Existing models of doping behaviors attempt to account for the complexity of this phenomenon, and often incorporate key psychological and societal/environmental factors. For example, the Drugs in Sports Deterrence model (DSDM) highlights the role of decisional processes involved in performance enhancer use, as well as the contributions of other factors (e.g. affect, cognition) that may influence this cost-benefit analysis (Strelan and Boeckmann, 2003). Another conceptual framework, the Drug Compliance in Sports Model, presents eight factors believed to influence intentions towards drug use: threat appraisal; benefit appraisal; personal morality; legitimacy; personal self-esteem; reference group opinion; drug affordability; and drug availability (Donovan et al., 2002). While these and other promising theories exist (Petroczi and Aidman, 2008; Strelan and Boeckmann, 2003), further empirical derived models are need, as existing perspectives often fail to account for considerable amounts of variance in predicting doping behaviors and attitudes (Petroczi, 2007).
A challenge encountered by sports governing bodies is the reality that it is virtually impossible for laws/regulations/rules to keep up with the technological advances of doping, particularly as newer drugs mimic natural human processes (Savulescu et al., 2004). This challenge also falls on athletes; in pursuit of an advantage, a competitor may find a category of PEPs that is not explicitly listed as banned or non-banned. Legal/non-banned PEPs is a broad and subjective category, as an athlete may (correctly or incorrectly) perceive virtually anything as contributing to improved performance (e.g., equipment, dietary modifications, clothing, etc). Even among established guidelines, the ethics of PEPs use can be unclear, confusing, and contradictory. For example, while the use of technologically-constructed hypoxic environments are approved by many sports governing bodies, the mechanisms underlying their efficacy are similar to those of erythropoietin (EPO), a banned substance (Loland and Caplan, 2008). Another example is the well-publicized use of AOD-9604, an analogue of growth hormone releasing factor, by the Australian Essendon Football Club in 2012. This relatively new compound fell under the WADA's "S.O." category, and thus, should have been prohibited (Paton, 2013). Predictably, the ethics of "legal" and "illegal" performance enhancement have become increasingly blurred as recent studies illustrate that society has become more tolerant of doping over time (Vangrunderbeek and Tolleneer, 2011). Another potential concern lies in dietary supplements--frequently used by athletes as non-banned PEPs--which are not required to undergo testing to confirm efficacy or safety (Dodge and Jaccard, 2007). Unfortunately, our knowledge of effective anti-doping programs is still in its infancy; this outcome literature is narrowly focused in the realm of anabolic steroid use (Sjoqvist et al., 2008), and results suggest that education alone is likely insufficient to change behaviors (Backhouse et al., 2011).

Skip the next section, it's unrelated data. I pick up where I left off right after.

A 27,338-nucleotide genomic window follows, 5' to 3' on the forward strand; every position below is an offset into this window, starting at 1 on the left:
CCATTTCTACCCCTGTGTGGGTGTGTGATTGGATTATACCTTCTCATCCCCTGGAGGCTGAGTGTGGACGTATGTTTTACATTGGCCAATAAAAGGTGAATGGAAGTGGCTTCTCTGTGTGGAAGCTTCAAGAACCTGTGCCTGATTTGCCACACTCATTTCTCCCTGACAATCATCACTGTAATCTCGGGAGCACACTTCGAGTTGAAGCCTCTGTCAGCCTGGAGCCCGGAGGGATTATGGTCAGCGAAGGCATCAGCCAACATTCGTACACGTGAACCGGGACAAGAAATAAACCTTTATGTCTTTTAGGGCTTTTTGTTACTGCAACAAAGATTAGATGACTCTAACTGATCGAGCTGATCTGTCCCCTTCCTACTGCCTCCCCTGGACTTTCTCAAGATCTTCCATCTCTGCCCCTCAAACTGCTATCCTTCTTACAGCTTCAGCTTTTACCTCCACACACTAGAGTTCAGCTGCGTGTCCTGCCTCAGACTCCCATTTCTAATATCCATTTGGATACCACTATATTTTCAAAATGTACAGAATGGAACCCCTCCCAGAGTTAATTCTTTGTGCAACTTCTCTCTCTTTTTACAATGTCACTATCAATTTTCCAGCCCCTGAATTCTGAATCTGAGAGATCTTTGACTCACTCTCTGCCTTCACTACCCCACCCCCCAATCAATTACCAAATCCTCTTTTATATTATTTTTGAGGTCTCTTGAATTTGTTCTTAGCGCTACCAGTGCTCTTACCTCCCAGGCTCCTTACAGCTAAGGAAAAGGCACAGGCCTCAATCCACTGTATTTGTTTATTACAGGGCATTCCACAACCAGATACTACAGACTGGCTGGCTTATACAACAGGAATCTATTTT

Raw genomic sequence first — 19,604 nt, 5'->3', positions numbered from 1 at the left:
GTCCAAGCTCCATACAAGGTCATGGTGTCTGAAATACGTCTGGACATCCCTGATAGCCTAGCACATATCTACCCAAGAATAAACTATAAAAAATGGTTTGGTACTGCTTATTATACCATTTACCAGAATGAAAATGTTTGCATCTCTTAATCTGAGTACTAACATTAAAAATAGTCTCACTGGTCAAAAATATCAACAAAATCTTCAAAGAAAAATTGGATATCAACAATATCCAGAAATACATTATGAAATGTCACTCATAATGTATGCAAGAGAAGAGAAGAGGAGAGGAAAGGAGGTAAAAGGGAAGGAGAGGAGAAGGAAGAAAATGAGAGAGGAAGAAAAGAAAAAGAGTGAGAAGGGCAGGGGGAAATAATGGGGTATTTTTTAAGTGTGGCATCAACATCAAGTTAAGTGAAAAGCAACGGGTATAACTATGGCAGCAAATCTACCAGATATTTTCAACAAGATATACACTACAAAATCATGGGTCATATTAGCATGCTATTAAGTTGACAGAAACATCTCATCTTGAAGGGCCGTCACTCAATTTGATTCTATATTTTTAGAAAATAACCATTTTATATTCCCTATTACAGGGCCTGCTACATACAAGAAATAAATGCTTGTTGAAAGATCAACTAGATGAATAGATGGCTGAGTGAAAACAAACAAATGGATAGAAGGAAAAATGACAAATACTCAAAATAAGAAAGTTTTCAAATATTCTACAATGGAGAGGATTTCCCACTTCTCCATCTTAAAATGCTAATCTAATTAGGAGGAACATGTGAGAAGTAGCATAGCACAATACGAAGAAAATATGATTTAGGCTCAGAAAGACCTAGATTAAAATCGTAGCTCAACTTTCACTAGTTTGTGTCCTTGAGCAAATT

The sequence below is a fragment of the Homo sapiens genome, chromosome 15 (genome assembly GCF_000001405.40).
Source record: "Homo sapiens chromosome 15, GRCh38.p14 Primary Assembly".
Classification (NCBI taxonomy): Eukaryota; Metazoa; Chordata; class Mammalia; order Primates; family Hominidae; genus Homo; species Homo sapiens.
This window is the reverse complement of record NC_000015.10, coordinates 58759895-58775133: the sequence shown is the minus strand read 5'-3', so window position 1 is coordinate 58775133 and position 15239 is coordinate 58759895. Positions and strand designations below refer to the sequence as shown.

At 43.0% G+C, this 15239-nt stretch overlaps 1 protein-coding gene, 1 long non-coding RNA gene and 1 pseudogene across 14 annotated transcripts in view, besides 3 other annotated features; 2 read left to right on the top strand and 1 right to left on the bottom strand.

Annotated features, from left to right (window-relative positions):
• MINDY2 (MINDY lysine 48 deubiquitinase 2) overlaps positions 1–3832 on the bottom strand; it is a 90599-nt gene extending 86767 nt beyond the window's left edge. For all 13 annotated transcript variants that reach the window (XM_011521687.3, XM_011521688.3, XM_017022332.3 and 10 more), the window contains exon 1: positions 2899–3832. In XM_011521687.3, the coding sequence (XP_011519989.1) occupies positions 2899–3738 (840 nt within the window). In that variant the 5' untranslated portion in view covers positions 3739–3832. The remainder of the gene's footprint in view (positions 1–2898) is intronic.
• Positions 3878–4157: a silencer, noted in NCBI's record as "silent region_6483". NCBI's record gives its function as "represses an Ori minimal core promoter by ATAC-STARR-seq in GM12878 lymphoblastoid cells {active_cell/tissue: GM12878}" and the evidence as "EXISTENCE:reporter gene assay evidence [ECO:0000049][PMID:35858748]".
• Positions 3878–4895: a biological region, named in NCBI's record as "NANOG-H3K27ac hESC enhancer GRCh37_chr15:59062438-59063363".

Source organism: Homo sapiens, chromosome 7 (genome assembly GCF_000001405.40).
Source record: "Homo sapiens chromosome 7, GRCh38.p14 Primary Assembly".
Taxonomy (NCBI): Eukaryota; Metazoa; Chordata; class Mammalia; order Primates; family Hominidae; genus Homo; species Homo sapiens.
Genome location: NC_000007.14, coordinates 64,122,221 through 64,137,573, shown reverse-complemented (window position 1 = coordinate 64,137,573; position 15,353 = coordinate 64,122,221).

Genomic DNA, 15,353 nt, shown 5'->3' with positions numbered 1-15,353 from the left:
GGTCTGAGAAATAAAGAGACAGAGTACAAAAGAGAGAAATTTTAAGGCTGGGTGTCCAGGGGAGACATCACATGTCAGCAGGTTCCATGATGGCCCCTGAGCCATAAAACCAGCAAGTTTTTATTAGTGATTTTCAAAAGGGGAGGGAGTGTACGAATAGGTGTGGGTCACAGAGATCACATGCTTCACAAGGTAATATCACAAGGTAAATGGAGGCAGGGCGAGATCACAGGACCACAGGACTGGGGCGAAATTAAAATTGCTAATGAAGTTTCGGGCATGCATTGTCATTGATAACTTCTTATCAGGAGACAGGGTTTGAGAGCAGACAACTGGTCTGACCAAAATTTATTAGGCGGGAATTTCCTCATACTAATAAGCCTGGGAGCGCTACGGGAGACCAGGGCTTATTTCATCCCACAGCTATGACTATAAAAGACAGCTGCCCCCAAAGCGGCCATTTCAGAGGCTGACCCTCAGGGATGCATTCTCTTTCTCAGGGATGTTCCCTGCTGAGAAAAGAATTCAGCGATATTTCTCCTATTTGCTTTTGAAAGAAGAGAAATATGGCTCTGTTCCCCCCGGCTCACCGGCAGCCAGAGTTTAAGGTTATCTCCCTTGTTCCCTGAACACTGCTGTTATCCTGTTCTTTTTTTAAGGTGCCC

To fully understand the complexity of doping/cheating drives among athletes, it is important to also understand the motivations and attitudes driving legal/non-banned PEP use. As most efforts to eradicate doping/cheating among elite cyclists have been ineffective (Lippi et al., 2008b), a greater understanding of the interplay between athletes attitudes and beliefs about PEPs and doping behaviors is essential. Thus, the aim of the present pilot study is to examine legal, ethical, and practical considerations in choosing to use legal/non-banned PEPs among a sample of competitive cyclists, and how these attitudes may influence sanctioned/banned PEP use behaviors. Additionally, we sought to examine the differential importance of World Anti-Doping Agency (WADA) and...